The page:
Tallgrass Prairie Preserve, OK US National Park
I could hear the crackling and sizzling of singed plants. Both my nose and my taste buds sensed the acrid, dizzying stench of smoke. My eyes watered from staring through the view finder into the flames. And when the wind blew my jeans against my legs my reflexes sent me false messages that made me want to pat out phantom embers on my skin.
All my senses were screaming FIRE! My body was telling me to back up and get out of the line of flames heading my way, but my mind was reassuring me that the fire would not cross the back line, and if I wanted to get my photos I needed to stay where I was and keep shooting.
The grasslands of the Great Plains have historically had a couple allies in fighting off the encroachment of trees and woody plants. The first was millions of bison feeding and trampling their way across the plains. Grass quickly rebounded, trees did not. The second ally was fire. Nature or Natives set fires on a regular basis. The fires swept across the landscape. Trees burnt and died in the flames, but grass burnt and then rose up from the ashes, and thrived after the fire..
Excessive hunting of bison to almost extinction, the advent of agriculture on the Great Plains, and the suppression of fire have all colluded to almost wipe out the tallgrass prairie from the Great Plains, almost but not quite. Tallgrass prairies are now missing from well over 99% of their historical range. But scattered throughout the Great Plains groups of devoted naturalist and volunteers are doing amazing work to help the grasslands make a comeback.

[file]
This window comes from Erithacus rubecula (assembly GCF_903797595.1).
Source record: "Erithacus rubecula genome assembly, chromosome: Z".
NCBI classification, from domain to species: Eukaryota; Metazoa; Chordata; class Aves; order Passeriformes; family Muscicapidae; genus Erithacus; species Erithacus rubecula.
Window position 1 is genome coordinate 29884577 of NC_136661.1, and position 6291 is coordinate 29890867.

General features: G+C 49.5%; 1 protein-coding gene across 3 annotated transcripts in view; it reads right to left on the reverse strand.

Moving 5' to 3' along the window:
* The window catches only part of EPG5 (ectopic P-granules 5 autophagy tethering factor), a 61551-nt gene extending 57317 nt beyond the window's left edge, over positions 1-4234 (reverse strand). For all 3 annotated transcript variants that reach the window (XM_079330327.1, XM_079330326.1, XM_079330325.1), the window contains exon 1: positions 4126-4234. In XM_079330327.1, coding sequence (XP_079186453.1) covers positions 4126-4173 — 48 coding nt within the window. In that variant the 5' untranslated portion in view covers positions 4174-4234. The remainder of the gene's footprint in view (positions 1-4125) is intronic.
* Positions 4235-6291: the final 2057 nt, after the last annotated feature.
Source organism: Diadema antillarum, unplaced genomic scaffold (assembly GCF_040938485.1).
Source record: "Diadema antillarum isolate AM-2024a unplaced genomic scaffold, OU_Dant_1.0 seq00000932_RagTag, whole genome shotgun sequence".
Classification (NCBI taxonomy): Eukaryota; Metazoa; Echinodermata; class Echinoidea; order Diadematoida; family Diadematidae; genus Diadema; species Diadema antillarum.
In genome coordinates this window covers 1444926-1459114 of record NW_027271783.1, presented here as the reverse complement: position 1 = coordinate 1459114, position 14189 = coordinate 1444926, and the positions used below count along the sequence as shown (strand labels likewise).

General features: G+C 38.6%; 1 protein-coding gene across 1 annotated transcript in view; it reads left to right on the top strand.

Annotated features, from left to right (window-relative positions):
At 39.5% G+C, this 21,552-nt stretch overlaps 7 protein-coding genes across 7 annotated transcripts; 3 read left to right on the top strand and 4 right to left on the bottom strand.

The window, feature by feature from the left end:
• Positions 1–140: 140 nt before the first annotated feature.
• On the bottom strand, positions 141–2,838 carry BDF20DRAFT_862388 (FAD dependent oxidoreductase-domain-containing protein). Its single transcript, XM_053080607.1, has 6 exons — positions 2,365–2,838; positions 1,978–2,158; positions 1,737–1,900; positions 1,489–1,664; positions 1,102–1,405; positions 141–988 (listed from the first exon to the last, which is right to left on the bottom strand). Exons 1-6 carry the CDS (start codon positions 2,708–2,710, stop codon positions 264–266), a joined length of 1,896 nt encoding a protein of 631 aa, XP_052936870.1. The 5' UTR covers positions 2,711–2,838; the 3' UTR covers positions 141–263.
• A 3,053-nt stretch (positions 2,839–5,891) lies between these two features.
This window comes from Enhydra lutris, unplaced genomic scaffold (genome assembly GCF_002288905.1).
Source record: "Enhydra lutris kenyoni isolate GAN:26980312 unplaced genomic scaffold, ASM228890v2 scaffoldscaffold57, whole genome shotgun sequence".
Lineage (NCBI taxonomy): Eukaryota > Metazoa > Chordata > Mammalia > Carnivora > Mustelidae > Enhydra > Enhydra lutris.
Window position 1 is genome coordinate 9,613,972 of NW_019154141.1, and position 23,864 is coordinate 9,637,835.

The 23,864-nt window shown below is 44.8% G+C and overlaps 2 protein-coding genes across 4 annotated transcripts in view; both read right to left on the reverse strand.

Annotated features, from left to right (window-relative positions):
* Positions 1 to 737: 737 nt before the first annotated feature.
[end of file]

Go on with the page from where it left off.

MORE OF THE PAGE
Today I'm in the Tallgrass Prairie Preserve in Northern Oklahoma. Over 2000 bison roam freely across the 24,000 acres of the preserve, clipping down the grass and then moving on to other parts in a cycle similar to the one that bison played thousands of years ago on this same landscape.
And another ally is helping restore and preserve the prairie - fire. Controlled burns are used to keep out trees and also return nutrients to the soil for the native prairie plants to use. Trees have their areas of growth at the ends of their stems and twigs and they have a difficult time overcoming fire. But grasses have their areas of growth near the ground by their roots. The roots of grasses survive the controlled burns and quickly send up new, lush growth once the fire is over.
The people that perform controlled burns first use drip torches to create a "back burn". This is a back line where the grass is burned away before the main fire is started. By burning away the back line there is a firebreak where no fuel is left for the main fire, so the main fire burns out once it reaches the back line. When the backline is done burning then the main fire is started upwind from the back burn.
The managers doing the controlled burn have to have very limited conditions of wind and dryness before they will do a burn, but when conditions are right they are able to start the front line burning and the fire moves across the grassland to the back line and then stops burning.
Like a Phoenix, the Prairie rises up from the flames and ashes of the fire. And then the Prairie is able to gain a little more foot hold, taking a step forward towards the complicated beautiful ecosystem that it once was, and soon can be again.
These images are a part of an article for next winters edition of the digital publication Nature of the Wild on ways that water has carved the desert.